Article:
Good fortune found is always promising before bad fortune comes looking for it.
Llewelyn Moss (Josh Brolin) stumbles upon the grizzly scene of a shady deal gone very bad. Amidst the carnage he finds a sizable sum of cash and one gunman shot but alive. Llewelyn takes the cash but is smart enough to know someone may come looking for it, but he has no idea just how disciplined and resourceful his would-be assassin (Javier Bardem) actually is. With a small town sheriff (Tommy Lee Jones) only a few steps behind and the safety of his wife (Kelly Macdonald) in doubt, Llewelyn must stay ahead of the law and his own death if he ever expects to cash in on his not-so good fortune.
The Coen brothers have a history of surreal storytelling, from the unappreciated (The Hudsucker Proxy) to the Award winning (Fargo) and the cult classic (The Big Lebowski) to the classic misstep (Intolerable Cruelty). These guys are very good at setting a stage and tone for their stories, but No Country for Old Men stands alone in meeting the perfect blend of realistic people in an unfathomable situation and the surreal experience of enduring the aftermath that follows.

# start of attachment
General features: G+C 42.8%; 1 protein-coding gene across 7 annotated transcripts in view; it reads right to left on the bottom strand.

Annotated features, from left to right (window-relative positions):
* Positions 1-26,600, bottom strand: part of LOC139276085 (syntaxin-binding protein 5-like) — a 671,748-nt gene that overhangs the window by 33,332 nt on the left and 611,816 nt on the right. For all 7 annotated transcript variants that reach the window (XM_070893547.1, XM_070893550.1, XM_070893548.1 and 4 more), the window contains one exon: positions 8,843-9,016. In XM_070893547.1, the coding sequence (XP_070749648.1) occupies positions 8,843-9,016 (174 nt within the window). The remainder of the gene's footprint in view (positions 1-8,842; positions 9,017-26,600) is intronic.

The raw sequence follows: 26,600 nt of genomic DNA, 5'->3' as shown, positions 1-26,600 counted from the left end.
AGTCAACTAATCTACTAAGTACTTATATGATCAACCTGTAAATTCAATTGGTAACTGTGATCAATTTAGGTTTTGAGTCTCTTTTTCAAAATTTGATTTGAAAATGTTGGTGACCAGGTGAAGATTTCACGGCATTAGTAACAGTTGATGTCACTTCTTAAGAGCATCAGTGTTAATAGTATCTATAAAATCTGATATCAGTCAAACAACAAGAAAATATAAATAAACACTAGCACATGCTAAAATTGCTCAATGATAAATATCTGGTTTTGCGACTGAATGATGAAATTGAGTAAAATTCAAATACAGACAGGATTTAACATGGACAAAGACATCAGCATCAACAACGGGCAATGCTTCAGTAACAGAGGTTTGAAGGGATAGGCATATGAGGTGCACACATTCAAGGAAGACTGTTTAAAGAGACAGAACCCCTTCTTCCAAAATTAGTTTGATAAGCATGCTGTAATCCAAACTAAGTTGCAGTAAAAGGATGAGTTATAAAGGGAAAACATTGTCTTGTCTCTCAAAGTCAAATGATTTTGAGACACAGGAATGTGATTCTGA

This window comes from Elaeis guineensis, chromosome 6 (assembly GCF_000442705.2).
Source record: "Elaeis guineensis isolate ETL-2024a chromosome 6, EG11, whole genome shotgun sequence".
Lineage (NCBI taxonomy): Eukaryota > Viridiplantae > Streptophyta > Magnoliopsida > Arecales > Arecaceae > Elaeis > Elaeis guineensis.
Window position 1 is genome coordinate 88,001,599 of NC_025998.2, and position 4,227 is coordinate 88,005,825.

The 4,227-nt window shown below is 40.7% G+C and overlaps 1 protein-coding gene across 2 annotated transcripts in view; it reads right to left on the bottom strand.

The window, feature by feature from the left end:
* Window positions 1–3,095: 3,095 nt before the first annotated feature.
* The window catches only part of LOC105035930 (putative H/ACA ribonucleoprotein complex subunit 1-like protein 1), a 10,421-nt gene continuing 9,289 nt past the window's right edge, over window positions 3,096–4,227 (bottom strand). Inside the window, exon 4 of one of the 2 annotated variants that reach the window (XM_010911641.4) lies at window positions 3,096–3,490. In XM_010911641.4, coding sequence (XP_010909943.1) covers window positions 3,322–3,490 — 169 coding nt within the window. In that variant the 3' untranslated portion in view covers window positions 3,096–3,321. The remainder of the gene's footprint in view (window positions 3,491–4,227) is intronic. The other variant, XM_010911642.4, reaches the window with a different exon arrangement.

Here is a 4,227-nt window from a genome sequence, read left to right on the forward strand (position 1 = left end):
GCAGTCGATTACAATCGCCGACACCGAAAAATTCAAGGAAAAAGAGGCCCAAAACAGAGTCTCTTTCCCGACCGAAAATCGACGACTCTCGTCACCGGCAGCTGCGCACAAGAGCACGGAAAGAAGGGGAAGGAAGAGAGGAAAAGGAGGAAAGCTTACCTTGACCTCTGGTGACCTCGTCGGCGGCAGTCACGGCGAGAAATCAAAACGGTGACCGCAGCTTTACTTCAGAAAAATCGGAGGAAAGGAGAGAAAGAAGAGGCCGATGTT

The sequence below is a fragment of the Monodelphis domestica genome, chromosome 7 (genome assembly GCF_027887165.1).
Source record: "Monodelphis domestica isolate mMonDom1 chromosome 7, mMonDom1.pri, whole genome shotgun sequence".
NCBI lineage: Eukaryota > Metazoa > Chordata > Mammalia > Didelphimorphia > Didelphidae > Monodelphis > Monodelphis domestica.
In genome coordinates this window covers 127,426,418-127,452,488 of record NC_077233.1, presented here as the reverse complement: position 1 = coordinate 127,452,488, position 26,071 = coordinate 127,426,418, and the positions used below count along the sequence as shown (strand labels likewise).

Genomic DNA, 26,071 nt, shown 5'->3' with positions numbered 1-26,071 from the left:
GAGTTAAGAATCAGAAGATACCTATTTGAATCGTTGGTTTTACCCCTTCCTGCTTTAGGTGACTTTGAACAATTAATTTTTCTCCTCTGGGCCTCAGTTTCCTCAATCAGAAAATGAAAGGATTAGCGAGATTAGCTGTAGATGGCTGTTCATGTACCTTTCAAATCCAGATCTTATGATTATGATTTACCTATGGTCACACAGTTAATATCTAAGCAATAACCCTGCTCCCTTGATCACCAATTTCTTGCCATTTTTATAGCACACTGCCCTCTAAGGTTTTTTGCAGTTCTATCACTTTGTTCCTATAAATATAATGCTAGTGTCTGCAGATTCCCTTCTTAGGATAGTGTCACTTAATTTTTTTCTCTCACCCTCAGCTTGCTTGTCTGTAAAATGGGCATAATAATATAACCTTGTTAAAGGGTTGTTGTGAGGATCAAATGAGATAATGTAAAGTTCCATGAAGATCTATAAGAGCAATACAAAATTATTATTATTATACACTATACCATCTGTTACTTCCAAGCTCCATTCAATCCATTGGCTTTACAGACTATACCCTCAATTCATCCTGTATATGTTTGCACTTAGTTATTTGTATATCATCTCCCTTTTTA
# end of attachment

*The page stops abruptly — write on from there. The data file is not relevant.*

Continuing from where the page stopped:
This script uses the plot of what could have become any number of big budget action or adventure films. Instead, you get a powder keg with a slow-burning fuse that promises that what’s coming is not going to be something you want to see any more than you want it to happen. At every turn, that keg keeps getting larger and larger because you know what’s coming and you really hope you’re wrong, but neither can you look away. Incredible editing and amazing sound obscure the absence of ridiculous camera angles or overpowering music; this feels like it’s happening right now, and every moment is yours to dread while praying for an escape.
No single particular performance stands out, except perhaps the intensity of Kelly Macdonald in spite of relatively little actual screen time. Hearing Tommy Lee Jones lament about his years in law enforcement only adds another layer of thought to what is actually happening and why. Every person in this drama does their part and serves their purpose both in character and out, creating an experience that both speaks volumes about our so-called modern society while reminding us why those aging classic dramas without special effects and fiery explosions resonate even today. Remember: sometimes the best thing you can do when an opportunity presents itself is simply walk away.
(a four skull recommendation out of four)